…my New England accent is desired for the recording of audio files for ESL (English as a Second Language) textbooks. For a decent hourly rate ( > $15 / hr) I’ll sit and read simple sentences into a microphone, pausing between each, trying to add emphasis and intonation to boring stories about what Sally likes to do in her spare time. Sally likes to watch films and play badminton, if you were wondering.
These are some notes about one such random side job…
I’m sitting in a dingy classroom without air-conditioning or air circulation of any kind. Two fluorescent lights along the ceiling cast a sickly blue light that no one seems averse to, but that I associate with hospitals and bathrooms. They’re everywhere in Hanoi; uncovered fluorescent bulbs even light many of the restaurants we frequent. I sit and wonder how anyone could ignore how horrible it makes everything look. People look ill, food looks gray and uninviting, the rooms look cold. The walls in this room are white in that way that walls once painted bright white have become gray with years. The student desks with blue leathery material have left scraps along the wall, dings in the plaster, scuff marks matching the same horrendous color as the chairs themselves. They’re sprinkled haphazardly throughout the room from some bygone small group exercise, apparently not everyone is listening to the sign on the wall in Vietnamese that warns teachers/students to return the room to the original setup with all desks facing the whiteboard. Inevitably – it seems – in every such classroom two of these chair/desk things is broken, leaning sadly against the wall at a wonky angle to be taken to the place where broken chairs go to die, to be broken apart for reusable scraps. This happens to everything; anything useable is removed and repurposed. The upside of this is when a door breaks on the cabinet in your office, a slightly-worn replacement surfaces.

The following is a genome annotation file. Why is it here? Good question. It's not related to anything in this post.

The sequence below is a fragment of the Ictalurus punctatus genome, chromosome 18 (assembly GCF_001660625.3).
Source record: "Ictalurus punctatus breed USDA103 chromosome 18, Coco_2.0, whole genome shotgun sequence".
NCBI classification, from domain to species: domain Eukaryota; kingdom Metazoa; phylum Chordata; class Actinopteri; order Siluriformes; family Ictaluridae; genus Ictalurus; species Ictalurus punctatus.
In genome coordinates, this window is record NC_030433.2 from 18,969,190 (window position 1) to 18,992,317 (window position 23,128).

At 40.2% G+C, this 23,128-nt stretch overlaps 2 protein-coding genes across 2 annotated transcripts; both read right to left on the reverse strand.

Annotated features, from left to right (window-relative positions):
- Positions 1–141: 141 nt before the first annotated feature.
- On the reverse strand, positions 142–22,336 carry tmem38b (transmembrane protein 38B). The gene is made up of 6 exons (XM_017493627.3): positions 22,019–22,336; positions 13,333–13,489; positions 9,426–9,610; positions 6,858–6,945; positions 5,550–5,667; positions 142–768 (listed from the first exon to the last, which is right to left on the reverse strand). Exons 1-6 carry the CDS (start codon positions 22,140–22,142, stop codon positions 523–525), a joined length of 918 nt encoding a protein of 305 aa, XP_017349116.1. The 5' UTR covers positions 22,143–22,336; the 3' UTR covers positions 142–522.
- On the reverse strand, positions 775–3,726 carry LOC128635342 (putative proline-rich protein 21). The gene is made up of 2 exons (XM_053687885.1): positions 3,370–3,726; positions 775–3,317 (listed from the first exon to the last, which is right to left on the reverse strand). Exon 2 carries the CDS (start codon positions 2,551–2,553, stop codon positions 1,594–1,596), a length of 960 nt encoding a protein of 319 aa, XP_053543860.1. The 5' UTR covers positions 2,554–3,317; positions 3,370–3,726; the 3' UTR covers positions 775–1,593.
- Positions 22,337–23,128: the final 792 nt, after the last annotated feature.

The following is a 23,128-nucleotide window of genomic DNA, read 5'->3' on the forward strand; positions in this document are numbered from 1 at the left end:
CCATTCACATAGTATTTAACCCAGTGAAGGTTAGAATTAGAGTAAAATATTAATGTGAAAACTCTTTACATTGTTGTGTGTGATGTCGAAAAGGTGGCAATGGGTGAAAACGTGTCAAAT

The carpet is gray, but intentionally so, unlike the walls. Looking at it I suspect that it might be indoor/outdoor carpeting, though we are decidedly indoors and there is not even a window through which rain could come to make use of the water shedding function of this brittle material. Despite having desks, a whiteboard and projector, bulletin boards, a shoe rack (yeah, I’m not sure what that’s about), and a large standing fan, the room seems unfinished and under-furnished; I suspect it’s because there are no windows and thus it has a particularly empty-shell feel. The rooms at the school where I work aren’t this bad. Sure, the kids break things regularly and some our rooms don’t have windows either…but they’re painted with bright colors and have posters on the walls and…the lighting isn’t bare bulbs. Or maybe it’s because the students are loud and boisterous and fill the room with their energy, and right now I’m sitting in this room waiting for an audio technician, wondering if the $20/hr they’ve offered is worth it. Or maybe I’m just annoyed that they insisted I be here at 8:30 only to make me wait for 45 minutes while they figured out how to hook up the microphone. Or maybe it reminds me of the English center where I sit around waiting to get paid every month. But that’s another story.*